Atoka Agreement

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The Atoka Agreement is a document signed by representatives of the Choctaw and Chickasaw Indian Nations and members of the Dawes Commission on April 23, 1897 at Atoka, Indian Territory, now Atoka, Oklahoma, that provided for the allotting of the Choctaw and Chickasaw lands in the Indian Territory to individuals. Provisions of this agreement were later incorporated into the Curtis Act of 1898.[1]

The agreement also reserved the "coal and asphalt lands" from the allotment process. These lands were to be sold or leased and the proceeds used for the benefit of the two tribes.[1]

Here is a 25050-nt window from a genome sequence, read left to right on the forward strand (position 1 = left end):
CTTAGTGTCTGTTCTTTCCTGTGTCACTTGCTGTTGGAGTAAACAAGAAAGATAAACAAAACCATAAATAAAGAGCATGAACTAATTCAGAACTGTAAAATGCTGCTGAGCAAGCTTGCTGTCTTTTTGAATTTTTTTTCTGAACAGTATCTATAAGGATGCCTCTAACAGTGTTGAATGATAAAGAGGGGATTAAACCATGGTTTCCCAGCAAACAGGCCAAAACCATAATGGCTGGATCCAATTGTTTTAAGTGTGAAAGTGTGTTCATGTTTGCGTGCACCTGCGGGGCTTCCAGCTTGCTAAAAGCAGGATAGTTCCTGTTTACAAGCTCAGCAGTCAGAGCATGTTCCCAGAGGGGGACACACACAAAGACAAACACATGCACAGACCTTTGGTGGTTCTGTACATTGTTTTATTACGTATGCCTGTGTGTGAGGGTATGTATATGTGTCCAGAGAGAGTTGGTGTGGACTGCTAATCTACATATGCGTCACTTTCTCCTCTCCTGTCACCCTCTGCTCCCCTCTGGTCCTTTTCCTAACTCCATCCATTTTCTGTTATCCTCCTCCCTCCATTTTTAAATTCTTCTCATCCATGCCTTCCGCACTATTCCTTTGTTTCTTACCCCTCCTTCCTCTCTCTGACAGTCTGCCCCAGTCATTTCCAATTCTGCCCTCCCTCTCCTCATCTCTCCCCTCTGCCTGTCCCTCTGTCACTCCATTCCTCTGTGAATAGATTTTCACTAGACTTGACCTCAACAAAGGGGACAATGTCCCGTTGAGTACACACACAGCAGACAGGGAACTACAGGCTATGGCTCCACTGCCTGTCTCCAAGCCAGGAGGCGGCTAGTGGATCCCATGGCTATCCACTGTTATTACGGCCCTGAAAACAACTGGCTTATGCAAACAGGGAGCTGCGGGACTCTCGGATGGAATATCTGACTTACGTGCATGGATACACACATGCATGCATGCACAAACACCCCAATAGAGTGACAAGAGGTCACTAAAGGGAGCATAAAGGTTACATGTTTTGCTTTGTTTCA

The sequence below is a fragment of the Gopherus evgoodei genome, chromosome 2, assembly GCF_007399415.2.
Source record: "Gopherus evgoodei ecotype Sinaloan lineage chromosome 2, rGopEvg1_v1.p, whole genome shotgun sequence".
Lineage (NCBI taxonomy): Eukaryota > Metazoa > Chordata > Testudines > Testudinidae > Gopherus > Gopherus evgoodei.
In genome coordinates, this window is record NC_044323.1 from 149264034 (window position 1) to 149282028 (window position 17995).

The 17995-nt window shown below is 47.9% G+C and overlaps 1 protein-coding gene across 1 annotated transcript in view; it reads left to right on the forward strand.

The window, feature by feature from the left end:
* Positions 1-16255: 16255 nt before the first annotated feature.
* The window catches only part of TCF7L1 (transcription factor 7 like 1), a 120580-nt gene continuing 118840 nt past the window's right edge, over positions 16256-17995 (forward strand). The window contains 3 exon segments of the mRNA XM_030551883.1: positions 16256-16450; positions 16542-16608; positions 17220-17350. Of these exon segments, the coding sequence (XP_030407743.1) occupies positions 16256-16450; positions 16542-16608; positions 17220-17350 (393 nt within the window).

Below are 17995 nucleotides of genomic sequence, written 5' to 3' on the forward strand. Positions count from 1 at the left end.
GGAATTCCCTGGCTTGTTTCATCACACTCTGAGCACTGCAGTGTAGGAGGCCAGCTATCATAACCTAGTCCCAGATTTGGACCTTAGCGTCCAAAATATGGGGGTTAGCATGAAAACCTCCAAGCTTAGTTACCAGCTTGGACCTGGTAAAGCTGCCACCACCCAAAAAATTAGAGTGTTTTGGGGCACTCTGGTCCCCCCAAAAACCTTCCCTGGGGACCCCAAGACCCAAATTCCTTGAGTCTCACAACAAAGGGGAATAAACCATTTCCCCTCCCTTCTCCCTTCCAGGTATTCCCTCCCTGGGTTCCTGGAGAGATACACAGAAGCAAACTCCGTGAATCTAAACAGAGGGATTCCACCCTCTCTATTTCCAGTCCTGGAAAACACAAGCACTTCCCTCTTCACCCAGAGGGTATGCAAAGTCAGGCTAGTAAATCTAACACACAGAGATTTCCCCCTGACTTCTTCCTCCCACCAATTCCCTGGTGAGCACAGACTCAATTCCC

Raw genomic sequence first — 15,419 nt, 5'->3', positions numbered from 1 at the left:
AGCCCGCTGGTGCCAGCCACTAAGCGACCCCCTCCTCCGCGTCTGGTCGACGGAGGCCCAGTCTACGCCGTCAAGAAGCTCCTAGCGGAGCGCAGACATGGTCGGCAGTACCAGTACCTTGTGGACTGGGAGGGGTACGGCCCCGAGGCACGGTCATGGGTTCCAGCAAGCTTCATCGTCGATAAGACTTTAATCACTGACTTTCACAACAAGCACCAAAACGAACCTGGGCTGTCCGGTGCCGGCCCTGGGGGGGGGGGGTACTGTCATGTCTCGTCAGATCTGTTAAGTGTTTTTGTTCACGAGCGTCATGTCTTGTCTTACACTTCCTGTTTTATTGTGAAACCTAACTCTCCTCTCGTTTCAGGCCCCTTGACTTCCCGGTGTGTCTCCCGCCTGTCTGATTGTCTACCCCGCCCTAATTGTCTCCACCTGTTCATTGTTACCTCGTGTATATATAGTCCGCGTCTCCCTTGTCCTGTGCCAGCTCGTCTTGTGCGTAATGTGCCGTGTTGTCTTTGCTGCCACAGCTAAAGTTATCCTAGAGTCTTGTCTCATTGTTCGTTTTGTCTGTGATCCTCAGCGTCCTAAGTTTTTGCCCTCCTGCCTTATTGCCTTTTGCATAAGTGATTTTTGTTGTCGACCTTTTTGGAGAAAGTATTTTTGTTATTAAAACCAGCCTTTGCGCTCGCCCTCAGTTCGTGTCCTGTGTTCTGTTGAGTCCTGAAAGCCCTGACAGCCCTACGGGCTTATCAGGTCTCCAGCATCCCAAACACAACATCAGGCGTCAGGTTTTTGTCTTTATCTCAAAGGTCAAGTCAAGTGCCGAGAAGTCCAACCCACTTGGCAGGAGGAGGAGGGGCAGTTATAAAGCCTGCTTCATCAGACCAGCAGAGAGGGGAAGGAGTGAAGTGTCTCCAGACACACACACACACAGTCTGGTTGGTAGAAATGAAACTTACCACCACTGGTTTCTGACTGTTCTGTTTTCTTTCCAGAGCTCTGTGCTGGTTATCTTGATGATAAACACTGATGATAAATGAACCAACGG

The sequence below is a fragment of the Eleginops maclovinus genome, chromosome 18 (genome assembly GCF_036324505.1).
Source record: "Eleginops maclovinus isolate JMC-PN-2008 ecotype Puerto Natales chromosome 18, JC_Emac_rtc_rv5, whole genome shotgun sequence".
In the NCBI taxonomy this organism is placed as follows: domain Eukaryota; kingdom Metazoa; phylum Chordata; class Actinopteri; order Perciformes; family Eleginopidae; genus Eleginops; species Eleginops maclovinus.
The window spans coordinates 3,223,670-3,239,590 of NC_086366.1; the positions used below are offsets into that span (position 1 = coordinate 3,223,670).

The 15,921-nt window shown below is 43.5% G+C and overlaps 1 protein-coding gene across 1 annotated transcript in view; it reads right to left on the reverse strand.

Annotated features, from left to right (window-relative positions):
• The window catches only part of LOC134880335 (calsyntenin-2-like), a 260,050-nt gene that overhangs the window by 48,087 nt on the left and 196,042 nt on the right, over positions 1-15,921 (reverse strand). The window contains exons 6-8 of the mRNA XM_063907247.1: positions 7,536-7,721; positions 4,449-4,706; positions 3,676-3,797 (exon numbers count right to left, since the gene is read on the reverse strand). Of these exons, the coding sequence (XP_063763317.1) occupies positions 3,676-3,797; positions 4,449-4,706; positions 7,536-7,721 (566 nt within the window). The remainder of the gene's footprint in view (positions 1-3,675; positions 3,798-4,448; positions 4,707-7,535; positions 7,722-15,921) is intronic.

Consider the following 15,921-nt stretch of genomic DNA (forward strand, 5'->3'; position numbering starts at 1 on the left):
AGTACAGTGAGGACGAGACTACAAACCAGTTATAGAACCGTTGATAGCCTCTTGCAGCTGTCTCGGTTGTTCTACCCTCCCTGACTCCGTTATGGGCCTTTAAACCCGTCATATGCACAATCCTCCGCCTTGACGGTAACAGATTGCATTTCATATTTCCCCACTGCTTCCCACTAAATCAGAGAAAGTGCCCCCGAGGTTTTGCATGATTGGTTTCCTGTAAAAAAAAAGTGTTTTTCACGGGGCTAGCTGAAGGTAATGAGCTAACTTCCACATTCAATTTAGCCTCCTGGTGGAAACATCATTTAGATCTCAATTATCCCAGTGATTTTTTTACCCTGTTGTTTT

Under this agreement, the tribal governments were to be terminated on March 4, 1906.[1]

The two tribes ratified the document in November, 1897. However, Chickasaw law required that it be submitted to the voters of the Chickasaw Nation, who rejected it. The Curtis Act required that the Atoka Agreement be resubmitted to the voters of both nations. The agreement was approved in a joint election on August 24, 1898.[1]

References[edit]

  1. ^ a b c d Cox, Matthew Rex. Encyclopedia of Oklahoma History and Culture."Atoka Agreement." Retrieved May 7, 2013.[1]

Further reading[edit]

  • Debo, Angie Debo. The Rise and Fall of the Choctaw Republic Norman: University of Oklahoma Press, 1961.
  • Gibson, Arrell M. The Chickasaws. Norman: University of Oklahoma Press, 1971.
  • Litton, Gaston. History of Oklahoma at the Golden Anniversary of Statehood, Vol. 1. New York: Lewis Historical Publishing Company, 1957.

External links[edit]